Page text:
When Self-Confidence Turns Into a Liability

Self-confidence is defined by Northouse (2010) as one’s ability to be convinced about his or her competencies and skills, including a sense of self-esteem and self-assurance. Everybody would agree that self-confidence is an important trait for anyone in a leadership position. The trick is to have the right amount of self-confidence. Depending on the leader and the situation, self-confidence can range from very low to very high. A leader who is at either side of the spectrum is a liability for their organizations.

When a leader is at the low end of the spectrum, their self-confidence can come from either low self-esteem or lack of experience at the job. If it comes from a lack of experience, the leader needs only to acknowledge this and accept wise counsel from the right people. However, when low self-confidence comes from low self-esteem, the leader is in dangerous water. Low self-esteem will cause a leader to demonstrate either a lack of confidence or overconfidence. In either case, the leader becomes a liability.

Leaders with low self-esteem:

  • Unable to make the right decisions for the organization.
  • Preoccupied with being “found out” by others. They feel threatened by anyone who seems to know more than them, therefore, failing to be open to others ideas and recommendations.
  • Indecisive, causing delays throughout the organization. They either take too much time to make a decision or too frequently change their mind.
  • Unable to take ownership of mistakes.
  • Try to please everyone.
  • Not focused on their strengths and how they can contribute to the organization, resulting in personal ineffectiveness.

In one example, a leader without much confidence in his capabilities was constantly worried about being outperformed by subordinates. Therefore, every time a subordinate presented an idea in which the leader felt threatened, he would produce excuses or reasons why that particular member should not continue on with the idea. This happened repeatedly, and the impact was that the organization was doomed to mediocrity. Employees became less engaged and stopped producing ideas, and productivity decreased. Eventually, the leader’s department became dispensable and was cut when the company reorganized.

At the high end of the spectrum, overconfident leaders are viewed as arrogant or hubristic.

Leaders with hubris:

  • Think so highly of themselves that they become narrow-minded. They don’t look at the big picture, but become consumed with their own biases, and do not make the right decisions for the organization.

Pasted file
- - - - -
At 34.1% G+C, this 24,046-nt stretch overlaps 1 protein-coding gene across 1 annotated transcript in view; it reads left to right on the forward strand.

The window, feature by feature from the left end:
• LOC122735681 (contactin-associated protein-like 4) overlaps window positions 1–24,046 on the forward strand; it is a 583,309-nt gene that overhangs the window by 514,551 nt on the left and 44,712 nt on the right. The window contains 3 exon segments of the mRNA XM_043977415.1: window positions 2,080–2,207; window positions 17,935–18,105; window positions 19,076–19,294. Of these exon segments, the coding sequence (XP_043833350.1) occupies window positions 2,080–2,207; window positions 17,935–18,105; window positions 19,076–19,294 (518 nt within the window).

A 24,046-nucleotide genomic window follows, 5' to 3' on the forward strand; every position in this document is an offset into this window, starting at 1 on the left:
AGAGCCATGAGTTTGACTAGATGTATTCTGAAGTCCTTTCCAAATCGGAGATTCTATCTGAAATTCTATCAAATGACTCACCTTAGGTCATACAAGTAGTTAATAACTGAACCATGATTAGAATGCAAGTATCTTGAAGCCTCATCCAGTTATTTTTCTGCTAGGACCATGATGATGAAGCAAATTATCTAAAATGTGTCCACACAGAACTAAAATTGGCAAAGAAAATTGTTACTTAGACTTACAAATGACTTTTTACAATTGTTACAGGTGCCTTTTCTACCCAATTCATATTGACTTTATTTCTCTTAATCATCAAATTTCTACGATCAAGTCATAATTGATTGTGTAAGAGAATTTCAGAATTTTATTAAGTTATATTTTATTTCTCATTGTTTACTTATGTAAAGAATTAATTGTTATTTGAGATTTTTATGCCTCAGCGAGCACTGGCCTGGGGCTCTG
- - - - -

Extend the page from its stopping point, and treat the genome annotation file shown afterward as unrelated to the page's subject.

• Create a “yes-man” culture. People around this type of leader only say what they think the leader wants to hear, not what needs to be said.
  • Inhibit creativity and initiative because of the lack of openness to new ideas that did not originate with him or her.
  • Cannot perform at their best since they think they do not need to improve. The reality is that no matter where you are in your career, in order to stay the best, you have to constantly work on improving your technical and leadership skills.

Consider one over-confident vice president of a Fortune 500 company who decided he could sell a new product to a previous customer by overselling. He believed that his employees would just have to keep up with him. After all, he became a vice president by overselling himself for years. He did not consult with any experts on this decision and never understood the dimensions of a reasonable time frame or the feasibility to create the product he was promising the client. He did win the contract, but failed miserably at delivery of the product and lost a customer that had done business with the organization for years. Additionally, top talent in the company suffered from burnout, working too many hours to create the impossible. Leaders must be careful not to stretch their employees to such an extreme that they have been set up to fail.

Regardless of which end of the spectrum you fall as a leader, you are a liability to your organization. Through the behaviors mentioned above, leaders at either end of the spectrum contribute to decreased productivity and employee engagement. After time, this results in failed projects, loss of customers and, most importantly, loss of top talent in the organization. Claiming that these types of leaders cost their organizations millions of dollars is no exaggeration. So, here are some tips that can help you avoid being a liability to your company.

  • Accept that you are not perfect. Surround yourself with people who compliment you, individuals whose strengths are in the areas you are weak on.
  • Focus on your strengths! Maximize them while working on the areas you need to improve for the job you are in and the one you aspire to be. Every job needs different skills.
  • Surround yourself with people who are not afraid to give you honest feedback.
  • Be an open-minded leader. Listen to what those around you have to say, even when their ideas are better than yours.
  • Take calculated risks.
  • Understand that failure is part of success. If you fail, pick yourself up, dust yourself off, learn from it and move on.
  • Continue to grease your wheels, otherwise you will get rusty. Personal and professional development should never stop!


Northouse, P.G. (2010). Leadership Theory and Practice. California: Sage Publications.

Brittney Herbert

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